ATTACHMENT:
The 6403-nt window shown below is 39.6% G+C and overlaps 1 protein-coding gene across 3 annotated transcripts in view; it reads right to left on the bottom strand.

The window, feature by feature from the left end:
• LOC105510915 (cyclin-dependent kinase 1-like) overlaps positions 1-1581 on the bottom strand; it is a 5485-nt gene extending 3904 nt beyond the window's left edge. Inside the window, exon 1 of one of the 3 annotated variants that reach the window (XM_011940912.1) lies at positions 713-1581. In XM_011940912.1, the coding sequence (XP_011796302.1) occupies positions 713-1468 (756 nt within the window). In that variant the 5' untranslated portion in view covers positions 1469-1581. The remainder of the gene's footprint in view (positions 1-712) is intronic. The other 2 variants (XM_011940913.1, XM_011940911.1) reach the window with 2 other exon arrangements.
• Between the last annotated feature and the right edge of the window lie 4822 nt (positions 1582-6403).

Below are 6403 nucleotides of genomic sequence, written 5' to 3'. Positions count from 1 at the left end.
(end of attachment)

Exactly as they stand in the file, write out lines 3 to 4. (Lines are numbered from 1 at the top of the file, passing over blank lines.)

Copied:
• LOC105510915 (cyclin-dependent kinase 1-like) overlaps positions 1-1581 on the bottom strand; it is a 5485-nt gene extending 3904 nt beyond the window's left edge. Inside the window, exon 1 of one of the 3 annotated variants that reach the window (XM_011940912.1) lies at positions 713-1581. In XM_011940912.1, the coding sequence (XP_011796302.1) occupies positions 713-1468 (756 nt within the window). In that variant the 5' untranslated portion in view covers positions 1469-1581. The remainder of the gene's footprint in view (positions 1-712) is intronic. The other 2 variants (XM_011940913.1, XM_011940911.1) reach the window with 2 other exon arrangements.
• Between the last annotated feature and the right edge of the window lie 4822 nt (positions 1582-6403).